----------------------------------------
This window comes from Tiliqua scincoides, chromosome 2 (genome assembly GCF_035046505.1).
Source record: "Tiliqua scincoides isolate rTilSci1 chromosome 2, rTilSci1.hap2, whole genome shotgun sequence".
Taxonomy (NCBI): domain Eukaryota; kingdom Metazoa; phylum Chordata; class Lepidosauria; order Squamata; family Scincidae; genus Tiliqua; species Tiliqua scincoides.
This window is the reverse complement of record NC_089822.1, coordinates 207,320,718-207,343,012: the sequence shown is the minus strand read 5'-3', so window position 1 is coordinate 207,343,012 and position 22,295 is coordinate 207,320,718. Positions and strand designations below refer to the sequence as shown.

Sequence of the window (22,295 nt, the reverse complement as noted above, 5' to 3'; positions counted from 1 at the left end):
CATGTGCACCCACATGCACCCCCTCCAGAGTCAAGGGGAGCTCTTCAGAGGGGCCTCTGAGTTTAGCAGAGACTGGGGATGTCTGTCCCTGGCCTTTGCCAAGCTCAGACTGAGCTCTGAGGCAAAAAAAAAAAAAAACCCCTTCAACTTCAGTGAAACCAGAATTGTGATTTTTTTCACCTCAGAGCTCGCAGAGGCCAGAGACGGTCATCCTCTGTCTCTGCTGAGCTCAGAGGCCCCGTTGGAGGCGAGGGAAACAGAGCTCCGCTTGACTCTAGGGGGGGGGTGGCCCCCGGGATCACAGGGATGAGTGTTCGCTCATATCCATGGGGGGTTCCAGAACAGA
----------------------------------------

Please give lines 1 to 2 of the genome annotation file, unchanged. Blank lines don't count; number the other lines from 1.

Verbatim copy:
This window comes from Tiliqua scincoides, chromosome 2 (genome assembly GCF_035046505.1).
Source record: "Tiliqua scincoides isolate rTilSci1 chromosome 2, rTilSci1.hap2, whole genome shotgun sequence".